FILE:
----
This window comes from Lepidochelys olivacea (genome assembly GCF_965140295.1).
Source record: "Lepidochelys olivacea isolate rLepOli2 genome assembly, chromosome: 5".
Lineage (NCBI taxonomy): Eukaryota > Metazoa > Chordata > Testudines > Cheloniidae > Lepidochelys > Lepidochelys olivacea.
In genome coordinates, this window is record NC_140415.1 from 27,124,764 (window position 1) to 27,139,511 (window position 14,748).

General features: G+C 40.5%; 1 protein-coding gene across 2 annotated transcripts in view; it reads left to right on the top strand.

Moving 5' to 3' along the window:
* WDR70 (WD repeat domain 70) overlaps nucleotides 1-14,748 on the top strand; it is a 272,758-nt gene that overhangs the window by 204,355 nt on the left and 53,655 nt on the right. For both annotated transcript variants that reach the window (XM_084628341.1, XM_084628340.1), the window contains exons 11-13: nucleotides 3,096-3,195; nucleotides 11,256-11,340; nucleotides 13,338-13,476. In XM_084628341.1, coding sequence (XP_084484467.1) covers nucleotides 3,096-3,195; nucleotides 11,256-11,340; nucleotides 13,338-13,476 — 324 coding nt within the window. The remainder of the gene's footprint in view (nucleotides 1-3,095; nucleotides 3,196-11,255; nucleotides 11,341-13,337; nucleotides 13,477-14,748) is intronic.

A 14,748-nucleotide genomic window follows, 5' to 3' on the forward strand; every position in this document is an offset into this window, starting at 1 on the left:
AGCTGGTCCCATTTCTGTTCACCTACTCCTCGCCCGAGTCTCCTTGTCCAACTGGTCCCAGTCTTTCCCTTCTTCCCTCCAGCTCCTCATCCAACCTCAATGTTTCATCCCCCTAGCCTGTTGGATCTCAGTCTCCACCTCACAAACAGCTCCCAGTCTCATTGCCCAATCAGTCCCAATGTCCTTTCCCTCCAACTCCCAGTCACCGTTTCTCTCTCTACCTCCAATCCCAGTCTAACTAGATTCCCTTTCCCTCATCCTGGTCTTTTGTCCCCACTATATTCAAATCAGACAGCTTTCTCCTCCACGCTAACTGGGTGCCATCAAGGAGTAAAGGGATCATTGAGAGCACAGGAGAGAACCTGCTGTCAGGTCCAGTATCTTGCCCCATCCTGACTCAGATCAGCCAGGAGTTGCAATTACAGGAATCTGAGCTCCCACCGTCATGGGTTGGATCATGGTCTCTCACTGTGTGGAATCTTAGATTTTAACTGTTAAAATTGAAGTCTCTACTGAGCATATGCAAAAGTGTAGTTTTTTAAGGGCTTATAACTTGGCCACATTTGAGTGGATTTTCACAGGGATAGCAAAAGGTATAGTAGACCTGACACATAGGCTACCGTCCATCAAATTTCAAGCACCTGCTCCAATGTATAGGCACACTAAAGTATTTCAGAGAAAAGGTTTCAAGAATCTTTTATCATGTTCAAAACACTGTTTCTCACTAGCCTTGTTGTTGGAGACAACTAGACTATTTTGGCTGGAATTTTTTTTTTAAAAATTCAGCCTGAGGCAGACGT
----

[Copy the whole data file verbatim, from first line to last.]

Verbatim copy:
This window comes from Lepidochelys olivacea (genome assembly GCF_965140295.1).
Source record: "Lepidochelys olivacea isolate rLepOli2 genome assembly, chromosome: 5".
Lineage (NCBI taxonomy): Eukaryota > Metazoa > Chordata > Testudines > Cheloniidae > Lepidochelys > Lepidochelys olivacea.
In genome coordinates, this window is record NC_140415.1 from 27,124,764 (window position 1) to 27,139,511 (window position 14,748).

General features: G+C 40.5%; 1 protein-coding gene across 2 annotated transcripts in view; it reads left to right on the top strand.

Moving 5' to 3' along the window:
* WDR70 (WD repeat domain 70) overlaps nucleotides 1-14,748 on the top strand; it is a 272,758-nt gene that overhangs the window by 204,355 nt on the left and 53,655 nt on the right. For both annotated transcript variants that reach the window (XM_084628341.1, XM_084628340.1), the window contains exons 11-13: nucleotides 3,096-3,195; nucleotides 11,256-11,340; nucleotides 13,338-13,476. In XM_084628341.1, coding sequence (XP_084484467.1) covers nucleotides 3,096-3,195; nucleotides 11,256-11,340; nucleotides 13,338-13,476 — 324 coding nt within the window. The remainder of the gene's footprint in view (nucleotides 1-3,095; nucleotides 3,196-11,255; nucleotides 11,341-13,337; nucleotides 13,477-14,748) is intronic.

A 14,748-nucleotide genomic window follows, 5' to 3' on the forward strand; every position in this document is an offset into this window, starting at 1 on the left:
AGCTGGTCCCATTTCTGTTCACCTACTCCTCGCCCGAGTCTCCTTGTCCAACTGGTCCCAGTCTTTCCCTTCTTCCCTCCAGCTCCTCATCCAACCTCAATGTTTCATCCCCCTAGCCTGTTGGATCTCAGTCTCCACCTCACAAACAGCTCCCAGTCTCATTGCCCAATCAGTCCCAATGTCCTTTCCCTCCAACTCCCAGTCACCGTTTCTCTCTCTACCTCCAATCCCAGTCTAACTAGATTCCCTTTCCCTCATCCTGGTCTTTTGTCCCCACTATATTCAAATCAGACAGCTTTCTCCTCCACGCTAACTGGGTGCCATCAAGGAGTAAAGGGATCATTGAGAGCACAGGAGAGAACCTGCTGTCAGGTCCAGTATCTTGCCCCATCCTGACTCAGATCAGCCAGGAGTTGCAATTACAGGAATCTGAGCTCCCACCGTCATGGGTTGGATCATGGTCTCTCACTGTGTGGAATCTTAGATTTTAACTGTTAAAATTGAAGTCTCTACTGAGCATATGCAAAAGTGTAGTTTTTTAAGGGCTTATAACTTGGCCACATTTGAGTGGATTTTCACAGGGATAGCAAAAGGTATAGTAGACCTGACACATAGGCTACCGTCCATCAAATTTCAAGCACCTGCTCCAATGTATAGGCACACTAAAGTATTTCAGAGAAAAGGTTTCAAGAATCTTTTATCATGTTCAAAACACTGTTTCTCACTAGCCTTGTTGTTGGAGACAACTAGACTATTTTGGCTGGAATTTTTTTTTTAAAAATTCAGCCTGAGGCAGACGT